|WINTER WAR 1939 - 1940|
Finnish Naval Forces [Merivoimat] was composed
of Coastal Defence [Rannikkopuolustus] and Coastal
Fleet [Rannikkolaivasto]. Coastal Defence
led directly by Naval Forces Staff was composed
of Coastal Artillery [Rannikkotykistö] and Coastal
Infantry [Rannikkojalkaväki]. Strong Coastal
Artillery was the backbone of the Finnish coastal
defence and a relatively weak Coastal Fleet [Rannikkolaivasto]
was intended to a mobile coastal artillery force with its
new coastal armoured ships especially in the direction of
demilitarized Åland Islands. Although weak in number
coastal troops were a remarkable force with their heavy
and super heavy long-range coastal guns.
Coastal Artillery Units
In 1939 the largest coastal defence unit in Finland was a regional Coastal Sector (Rannikkolohko [or Lohko], Lo.). The whole Finnish sea coastline (about 1.600 km) was divided into ten coastal sectors. These independent coastal defence units were composed of the various number of Subsectors (Alalohko, ALo.) equal to an artillery battalion.
The defended area of a subsector was divided into Guard Regions (Vartioalue) supervised by coastal troops. On the most threatened and heavily defended areas along the Gulf of Finland coastline and passages were secured with coastal batteries which were usually in fortified bases called as Fort (Linnake, Ln. also Lke).
Fort had typically one or more Coastal Batteries (Rannikkopatteri, RPtri) with one to six guns in open or armoured positions. The oldest coastal batteries were in open line positions but modernized and new batteries were decentralized and camouflaged and in some cases there were also decoy batteries. Most new batteries had firing sectors of 360 degrees instead of the earlier limited one. Armoured batteries had usually armour shields open at rear but some of the heaviest 305 mm (12") batteries were in armoured single or twin gun turrets.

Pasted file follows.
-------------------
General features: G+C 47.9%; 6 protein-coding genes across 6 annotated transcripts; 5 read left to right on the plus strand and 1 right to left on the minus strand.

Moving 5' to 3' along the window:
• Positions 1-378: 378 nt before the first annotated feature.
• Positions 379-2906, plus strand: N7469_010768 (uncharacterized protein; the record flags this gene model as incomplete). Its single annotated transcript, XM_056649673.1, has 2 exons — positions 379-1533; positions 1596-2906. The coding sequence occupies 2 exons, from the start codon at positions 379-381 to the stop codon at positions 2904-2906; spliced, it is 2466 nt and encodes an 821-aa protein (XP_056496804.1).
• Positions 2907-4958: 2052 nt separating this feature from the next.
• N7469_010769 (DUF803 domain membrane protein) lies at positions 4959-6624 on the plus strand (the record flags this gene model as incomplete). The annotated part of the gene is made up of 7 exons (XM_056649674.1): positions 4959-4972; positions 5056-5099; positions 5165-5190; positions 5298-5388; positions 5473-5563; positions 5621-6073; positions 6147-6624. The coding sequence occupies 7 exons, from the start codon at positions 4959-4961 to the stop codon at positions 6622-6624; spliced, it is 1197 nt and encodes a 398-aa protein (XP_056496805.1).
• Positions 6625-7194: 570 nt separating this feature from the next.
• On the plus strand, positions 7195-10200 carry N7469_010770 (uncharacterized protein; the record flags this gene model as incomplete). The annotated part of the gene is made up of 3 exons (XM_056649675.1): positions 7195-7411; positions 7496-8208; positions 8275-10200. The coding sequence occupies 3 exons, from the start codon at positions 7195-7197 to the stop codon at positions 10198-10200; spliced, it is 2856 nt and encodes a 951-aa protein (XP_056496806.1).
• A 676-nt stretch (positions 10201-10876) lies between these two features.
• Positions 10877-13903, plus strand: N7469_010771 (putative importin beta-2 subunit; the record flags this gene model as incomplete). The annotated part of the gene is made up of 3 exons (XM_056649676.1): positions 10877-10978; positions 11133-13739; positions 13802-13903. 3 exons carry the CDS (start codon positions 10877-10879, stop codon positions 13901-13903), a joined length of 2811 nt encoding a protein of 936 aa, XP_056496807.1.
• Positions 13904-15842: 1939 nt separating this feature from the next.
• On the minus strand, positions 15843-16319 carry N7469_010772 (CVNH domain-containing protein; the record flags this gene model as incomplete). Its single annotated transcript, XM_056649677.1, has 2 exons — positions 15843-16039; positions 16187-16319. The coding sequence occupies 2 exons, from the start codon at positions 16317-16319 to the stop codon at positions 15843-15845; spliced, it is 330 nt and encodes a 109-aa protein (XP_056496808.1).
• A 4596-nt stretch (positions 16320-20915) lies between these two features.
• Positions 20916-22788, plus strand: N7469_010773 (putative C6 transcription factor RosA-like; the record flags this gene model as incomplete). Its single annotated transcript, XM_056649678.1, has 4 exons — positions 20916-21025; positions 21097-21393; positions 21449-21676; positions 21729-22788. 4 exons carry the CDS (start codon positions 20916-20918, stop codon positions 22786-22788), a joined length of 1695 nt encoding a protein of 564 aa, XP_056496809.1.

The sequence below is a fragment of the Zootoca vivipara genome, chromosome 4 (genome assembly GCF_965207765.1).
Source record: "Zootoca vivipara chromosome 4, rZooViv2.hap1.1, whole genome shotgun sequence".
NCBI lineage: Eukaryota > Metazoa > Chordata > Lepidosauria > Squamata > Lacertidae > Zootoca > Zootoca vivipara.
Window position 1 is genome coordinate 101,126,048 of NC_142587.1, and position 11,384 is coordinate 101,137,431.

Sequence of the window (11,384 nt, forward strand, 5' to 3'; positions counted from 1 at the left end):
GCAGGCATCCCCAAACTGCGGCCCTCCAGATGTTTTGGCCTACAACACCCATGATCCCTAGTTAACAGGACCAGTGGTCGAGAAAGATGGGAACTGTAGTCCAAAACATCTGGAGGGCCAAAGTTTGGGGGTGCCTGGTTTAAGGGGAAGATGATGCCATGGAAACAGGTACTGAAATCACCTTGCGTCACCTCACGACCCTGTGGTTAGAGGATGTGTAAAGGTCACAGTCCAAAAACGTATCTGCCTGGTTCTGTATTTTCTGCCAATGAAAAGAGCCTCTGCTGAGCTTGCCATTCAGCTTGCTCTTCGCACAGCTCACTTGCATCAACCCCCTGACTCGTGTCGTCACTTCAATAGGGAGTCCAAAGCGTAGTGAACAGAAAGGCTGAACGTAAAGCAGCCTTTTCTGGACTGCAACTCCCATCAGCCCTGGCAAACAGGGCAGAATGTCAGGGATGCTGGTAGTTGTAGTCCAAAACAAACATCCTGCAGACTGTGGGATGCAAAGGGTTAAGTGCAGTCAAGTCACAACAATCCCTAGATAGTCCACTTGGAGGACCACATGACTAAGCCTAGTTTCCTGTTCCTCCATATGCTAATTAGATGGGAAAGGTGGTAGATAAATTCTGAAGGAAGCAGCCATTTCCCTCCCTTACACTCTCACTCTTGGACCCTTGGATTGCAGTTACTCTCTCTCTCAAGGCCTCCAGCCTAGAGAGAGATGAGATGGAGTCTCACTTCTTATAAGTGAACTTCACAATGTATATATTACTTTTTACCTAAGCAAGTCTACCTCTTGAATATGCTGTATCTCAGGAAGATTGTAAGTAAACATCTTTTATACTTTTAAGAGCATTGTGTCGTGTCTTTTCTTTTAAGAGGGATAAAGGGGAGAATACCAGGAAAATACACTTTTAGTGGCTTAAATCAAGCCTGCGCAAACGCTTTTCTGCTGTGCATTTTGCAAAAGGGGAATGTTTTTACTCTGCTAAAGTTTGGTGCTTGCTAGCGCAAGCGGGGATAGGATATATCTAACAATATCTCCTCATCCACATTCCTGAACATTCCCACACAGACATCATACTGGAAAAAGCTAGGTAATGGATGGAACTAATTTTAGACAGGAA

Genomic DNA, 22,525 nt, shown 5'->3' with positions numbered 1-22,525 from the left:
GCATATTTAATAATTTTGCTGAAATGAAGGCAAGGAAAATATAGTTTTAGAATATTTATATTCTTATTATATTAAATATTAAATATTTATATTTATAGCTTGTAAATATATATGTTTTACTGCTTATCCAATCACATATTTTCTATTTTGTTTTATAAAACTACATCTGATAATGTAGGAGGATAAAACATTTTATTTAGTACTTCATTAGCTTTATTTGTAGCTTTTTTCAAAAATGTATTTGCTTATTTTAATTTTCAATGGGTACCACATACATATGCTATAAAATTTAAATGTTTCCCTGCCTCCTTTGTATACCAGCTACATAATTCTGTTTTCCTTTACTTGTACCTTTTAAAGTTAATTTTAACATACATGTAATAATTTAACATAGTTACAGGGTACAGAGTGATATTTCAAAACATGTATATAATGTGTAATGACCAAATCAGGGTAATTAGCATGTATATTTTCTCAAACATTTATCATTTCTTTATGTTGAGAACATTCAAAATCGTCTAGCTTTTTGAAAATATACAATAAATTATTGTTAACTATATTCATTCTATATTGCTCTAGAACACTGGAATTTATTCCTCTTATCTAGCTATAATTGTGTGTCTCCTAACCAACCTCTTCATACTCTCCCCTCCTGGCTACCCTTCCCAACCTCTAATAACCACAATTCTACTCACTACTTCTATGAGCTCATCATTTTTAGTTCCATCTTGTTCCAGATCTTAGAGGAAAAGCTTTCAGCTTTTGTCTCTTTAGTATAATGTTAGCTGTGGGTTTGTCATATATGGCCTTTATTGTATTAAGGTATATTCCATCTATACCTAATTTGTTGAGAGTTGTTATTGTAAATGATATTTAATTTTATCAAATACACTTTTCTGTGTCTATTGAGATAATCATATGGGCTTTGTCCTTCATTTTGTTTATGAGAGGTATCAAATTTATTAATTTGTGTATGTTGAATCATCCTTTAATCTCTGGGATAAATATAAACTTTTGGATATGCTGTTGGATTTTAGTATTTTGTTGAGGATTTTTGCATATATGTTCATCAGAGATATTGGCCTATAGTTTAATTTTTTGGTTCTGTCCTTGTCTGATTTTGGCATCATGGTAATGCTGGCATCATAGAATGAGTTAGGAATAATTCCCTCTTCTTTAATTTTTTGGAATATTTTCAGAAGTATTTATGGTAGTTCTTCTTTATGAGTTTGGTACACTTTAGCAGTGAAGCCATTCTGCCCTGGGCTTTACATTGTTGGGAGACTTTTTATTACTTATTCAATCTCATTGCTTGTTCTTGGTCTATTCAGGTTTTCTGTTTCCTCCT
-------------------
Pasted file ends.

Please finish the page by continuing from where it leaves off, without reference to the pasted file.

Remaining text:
Coastal sectors and subsectors had usually subordinated infantry and naval units. Areas less suitable for a large scale invasion were only patrolled by infantry or motor boats of the Coast Guard [Merivartiolaitos] and local units of Civil Guard [Suojeluskunta].
In western Finland coastal sectors were under the command of two regional headquarters which commanded and conducted also naval units, naval traffic and subordinated naval air units (see from the Finnish Air Force 1939 - 1940 page). Aircraft operated in naval reconnaissance role detecting Soviet war ships, especially surfaced submarines.
Coastal Sectors and Forts as well as naval command HQs (from east to west and then northwards) were as follows:
Naval Infantry Units
There were no specialized coastal infantry units in Finland during the Winter War. Separate machinegun and bicycle companies as well as separate infantry battalions and one bicycle battalion were although subordinated to Naval Forces Staff for the coastal defence. These units were usually improperly equipped and armed with obsolete or non-standard weapons. Personnel consisted mainly of older age classes with the average age of over 30 years and officers were usually reservists.
were clearly rated as secondary troops but despite of
that most of them were later transferred to the front
where they fought as well as other Finnish units. All
infantry units subordinated to and formed by the Naval
Forces are described on the page Naval Infantry Units 1939 - 1940.
Other Coastal Defence Detachments and Groups